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MSPs SET TO DEFY EXECUTIVE OVER INQUIRY INTO LOCAL GOVERNMENT FINANCE

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Members of the Scottish parliament's local government committee plan to defy the executive by ordering their own in...
Members of the Scottish parliament's local government committee plan to defy the executive by ordering their own investigation into the funding of councils, reports The Scotsman (p6).

Labour and Liberal Democrat MSPs are among members of the committee who are strongly critical of the executive for rejecting the fundamental review of local government finances recommended by the McIntosh commission last year.

Trish Godman, the chair of the local government committee, said: 'We are disappointed that the executive has rejected McIntosh's recommendation ... The unanimous view of Scotland's 32 councils is that the time has come for a major review of the finance system and the committee backs this position.'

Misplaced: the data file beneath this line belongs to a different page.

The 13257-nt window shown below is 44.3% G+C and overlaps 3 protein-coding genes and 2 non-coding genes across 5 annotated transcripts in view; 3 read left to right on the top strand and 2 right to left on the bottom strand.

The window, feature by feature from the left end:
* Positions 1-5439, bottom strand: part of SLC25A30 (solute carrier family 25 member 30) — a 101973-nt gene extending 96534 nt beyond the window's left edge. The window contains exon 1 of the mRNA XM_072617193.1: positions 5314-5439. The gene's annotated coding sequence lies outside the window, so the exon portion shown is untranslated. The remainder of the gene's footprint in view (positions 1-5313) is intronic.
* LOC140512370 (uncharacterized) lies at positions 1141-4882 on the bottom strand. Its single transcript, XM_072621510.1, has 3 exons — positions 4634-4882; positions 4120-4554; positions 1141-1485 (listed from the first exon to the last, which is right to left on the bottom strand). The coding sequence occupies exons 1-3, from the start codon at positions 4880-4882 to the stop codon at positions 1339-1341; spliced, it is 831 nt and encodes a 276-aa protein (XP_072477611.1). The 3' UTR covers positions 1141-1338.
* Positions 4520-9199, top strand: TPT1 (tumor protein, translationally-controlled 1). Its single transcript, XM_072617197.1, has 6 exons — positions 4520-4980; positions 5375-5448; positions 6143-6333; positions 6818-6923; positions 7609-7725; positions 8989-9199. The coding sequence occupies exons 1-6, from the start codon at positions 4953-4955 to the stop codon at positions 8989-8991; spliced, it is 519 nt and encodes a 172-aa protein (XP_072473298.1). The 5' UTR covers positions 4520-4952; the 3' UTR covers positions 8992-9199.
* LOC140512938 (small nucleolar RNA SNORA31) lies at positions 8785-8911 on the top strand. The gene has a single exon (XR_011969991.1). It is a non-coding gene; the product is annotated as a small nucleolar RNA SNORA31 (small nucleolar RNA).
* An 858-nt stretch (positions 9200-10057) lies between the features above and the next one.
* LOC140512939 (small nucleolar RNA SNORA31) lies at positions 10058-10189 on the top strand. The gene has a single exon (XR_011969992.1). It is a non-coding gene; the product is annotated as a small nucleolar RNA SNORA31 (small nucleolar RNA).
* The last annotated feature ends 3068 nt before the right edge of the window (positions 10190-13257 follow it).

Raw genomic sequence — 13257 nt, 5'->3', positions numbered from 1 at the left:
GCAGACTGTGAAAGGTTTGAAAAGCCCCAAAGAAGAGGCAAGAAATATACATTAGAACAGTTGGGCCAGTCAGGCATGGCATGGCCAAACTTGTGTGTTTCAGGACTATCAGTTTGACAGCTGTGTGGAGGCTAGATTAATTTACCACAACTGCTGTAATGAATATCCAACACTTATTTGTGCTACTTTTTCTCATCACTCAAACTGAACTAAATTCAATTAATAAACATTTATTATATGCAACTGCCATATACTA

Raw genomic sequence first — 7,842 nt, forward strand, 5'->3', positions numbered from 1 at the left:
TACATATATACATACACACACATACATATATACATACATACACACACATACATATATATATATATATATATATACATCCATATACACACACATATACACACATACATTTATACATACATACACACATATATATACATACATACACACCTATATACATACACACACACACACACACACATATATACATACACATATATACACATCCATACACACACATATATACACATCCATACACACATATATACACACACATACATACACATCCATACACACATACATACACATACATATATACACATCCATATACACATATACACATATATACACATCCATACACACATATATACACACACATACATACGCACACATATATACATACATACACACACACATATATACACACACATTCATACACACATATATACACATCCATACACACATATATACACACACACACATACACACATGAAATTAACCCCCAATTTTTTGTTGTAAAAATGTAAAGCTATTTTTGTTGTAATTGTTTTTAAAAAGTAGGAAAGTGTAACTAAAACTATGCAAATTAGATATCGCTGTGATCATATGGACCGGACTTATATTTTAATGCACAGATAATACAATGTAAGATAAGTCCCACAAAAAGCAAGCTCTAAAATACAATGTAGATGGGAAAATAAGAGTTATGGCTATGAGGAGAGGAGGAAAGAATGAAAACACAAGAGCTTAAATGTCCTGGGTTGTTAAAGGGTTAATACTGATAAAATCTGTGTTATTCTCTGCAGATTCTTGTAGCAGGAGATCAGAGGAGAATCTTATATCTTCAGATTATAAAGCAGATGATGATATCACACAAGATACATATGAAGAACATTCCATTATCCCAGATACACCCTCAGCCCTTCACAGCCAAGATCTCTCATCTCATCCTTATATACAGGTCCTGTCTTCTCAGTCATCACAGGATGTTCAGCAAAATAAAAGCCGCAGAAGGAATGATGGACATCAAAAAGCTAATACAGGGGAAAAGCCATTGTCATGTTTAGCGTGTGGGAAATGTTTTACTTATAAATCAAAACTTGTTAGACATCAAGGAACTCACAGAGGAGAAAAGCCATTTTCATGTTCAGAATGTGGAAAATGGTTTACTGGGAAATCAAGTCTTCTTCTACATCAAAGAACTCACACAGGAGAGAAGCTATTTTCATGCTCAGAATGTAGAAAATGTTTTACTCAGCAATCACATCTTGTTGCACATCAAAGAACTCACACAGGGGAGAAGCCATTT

Saying that the committee has urged the executive to commission an independent review, Ms Godman added: 'We have further agreed that, should the executive fail to agree to a review, we will consider how best to counduct our own review using the resources available.'

The committee also voiced its concern over claims by councils that the executive is increasingly ring-fencing grant allocations and requiring councils to bid for s ahre of 'challenge funding' allocations.

MSPs on the committee have also given their backing to the case by councils and the McIntosh commission for a power of general competence to be given to local authorities. That would give councils greater freedom to carry out innovative projects on behalf of the communities they represent.

Jack McConnell, the Scottish finance minister, said last night he was determined to improve the allocation of grants to local authorities and the guidelines for council spending.

He added: 'I believe that this is best done in partnership with the councils and MSPs on the local government committee.'

The MSPs side-stepped the issue of whether a proportional system of voting should be introduced into local government, deferring their conclusions until they hear the recommendations of a local democracy group set up by the executive.

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